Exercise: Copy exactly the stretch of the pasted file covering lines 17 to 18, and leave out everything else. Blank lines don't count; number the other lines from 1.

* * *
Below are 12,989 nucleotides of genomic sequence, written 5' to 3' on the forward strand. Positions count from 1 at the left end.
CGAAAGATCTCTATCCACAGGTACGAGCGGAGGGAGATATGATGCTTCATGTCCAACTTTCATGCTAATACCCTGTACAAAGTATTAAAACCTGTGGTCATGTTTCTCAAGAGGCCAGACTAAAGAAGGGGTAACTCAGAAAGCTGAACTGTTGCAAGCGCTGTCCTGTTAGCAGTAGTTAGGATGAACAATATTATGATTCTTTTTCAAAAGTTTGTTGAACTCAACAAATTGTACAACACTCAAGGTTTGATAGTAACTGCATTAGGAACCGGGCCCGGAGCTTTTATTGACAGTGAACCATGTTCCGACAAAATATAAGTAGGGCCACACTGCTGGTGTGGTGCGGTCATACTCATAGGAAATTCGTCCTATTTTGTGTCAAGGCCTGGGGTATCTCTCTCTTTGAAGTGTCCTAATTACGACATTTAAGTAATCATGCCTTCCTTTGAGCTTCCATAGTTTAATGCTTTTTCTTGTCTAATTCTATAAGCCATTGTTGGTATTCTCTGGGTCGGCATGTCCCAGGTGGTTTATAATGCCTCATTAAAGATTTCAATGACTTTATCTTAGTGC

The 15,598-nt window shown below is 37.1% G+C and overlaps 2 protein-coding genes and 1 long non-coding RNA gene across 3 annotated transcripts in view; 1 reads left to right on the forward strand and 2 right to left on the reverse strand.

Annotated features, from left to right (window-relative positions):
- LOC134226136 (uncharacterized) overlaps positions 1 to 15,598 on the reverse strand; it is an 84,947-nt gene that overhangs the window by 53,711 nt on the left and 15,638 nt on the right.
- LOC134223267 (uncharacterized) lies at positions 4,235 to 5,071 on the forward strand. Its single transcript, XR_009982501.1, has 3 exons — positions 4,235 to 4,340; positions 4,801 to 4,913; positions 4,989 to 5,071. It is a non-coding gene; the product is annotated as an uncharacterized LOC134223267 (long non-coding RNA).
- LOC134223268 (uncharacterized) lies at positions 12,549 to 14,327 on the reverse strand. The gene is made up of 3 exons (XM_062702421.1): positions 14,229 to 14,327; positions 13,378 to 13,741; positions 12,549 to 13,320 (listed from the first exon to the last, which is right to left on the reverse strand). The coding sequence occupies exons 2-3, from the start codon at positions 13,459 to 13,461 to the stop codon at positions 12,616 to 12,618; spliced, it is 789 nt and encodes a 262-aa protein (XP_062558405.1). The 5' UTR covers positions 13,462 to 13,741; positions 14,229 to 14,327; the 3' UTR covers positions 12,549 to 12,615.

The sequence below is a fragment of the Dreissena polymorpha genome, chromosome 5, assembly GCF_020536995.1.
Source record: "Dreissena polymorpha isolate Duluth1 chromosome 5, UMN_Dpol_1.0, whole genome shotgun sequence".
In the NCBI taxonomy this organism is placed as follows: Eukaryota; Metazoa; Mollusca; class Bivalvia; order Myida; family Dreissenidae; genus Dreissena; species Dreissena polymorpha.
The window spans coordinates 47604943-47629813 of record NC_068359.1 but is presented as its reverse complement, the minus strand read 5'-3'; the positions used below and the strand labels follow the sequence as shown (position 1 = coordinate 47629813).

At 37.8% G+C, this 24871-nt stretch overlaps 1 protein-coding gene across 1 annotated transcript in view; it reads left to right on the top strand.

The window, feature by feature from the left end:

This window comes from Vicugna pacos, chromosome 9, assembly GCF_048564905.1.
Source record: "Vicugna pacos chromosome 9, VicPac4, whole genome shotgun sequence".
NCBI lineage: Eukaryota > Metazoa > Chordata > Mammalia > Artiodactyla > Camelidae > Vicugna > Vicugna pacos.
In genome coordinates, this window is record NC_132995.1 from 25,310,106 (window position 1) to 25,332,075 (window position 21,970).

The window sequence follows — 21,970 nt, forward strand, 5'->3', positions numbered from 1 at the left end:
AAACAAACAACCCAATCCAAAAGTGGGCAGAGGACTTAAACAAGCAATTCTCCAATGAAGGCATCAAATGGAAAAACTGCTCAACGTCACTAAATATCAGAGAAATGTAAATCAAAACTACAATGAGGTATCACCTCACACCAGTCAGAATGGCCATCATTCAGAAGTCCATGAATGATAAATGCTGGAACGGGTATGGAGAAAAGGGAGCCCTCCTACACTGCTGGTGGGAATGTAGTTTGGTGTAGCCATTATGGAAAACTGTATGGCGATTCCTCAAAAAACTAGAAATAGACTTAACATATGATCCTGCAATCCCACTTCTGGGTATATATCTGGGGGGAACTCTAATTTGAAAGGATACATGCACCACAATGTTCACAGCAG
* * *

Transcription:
In genome coordinates, this window is record NC_132995.1 from 25,310,106 (window position 1) to 25,332,075 (window position 21,970).

The window sequence follows — 21,970 nt, forward strand, 5'->3', positions numbered from 1 at the left end: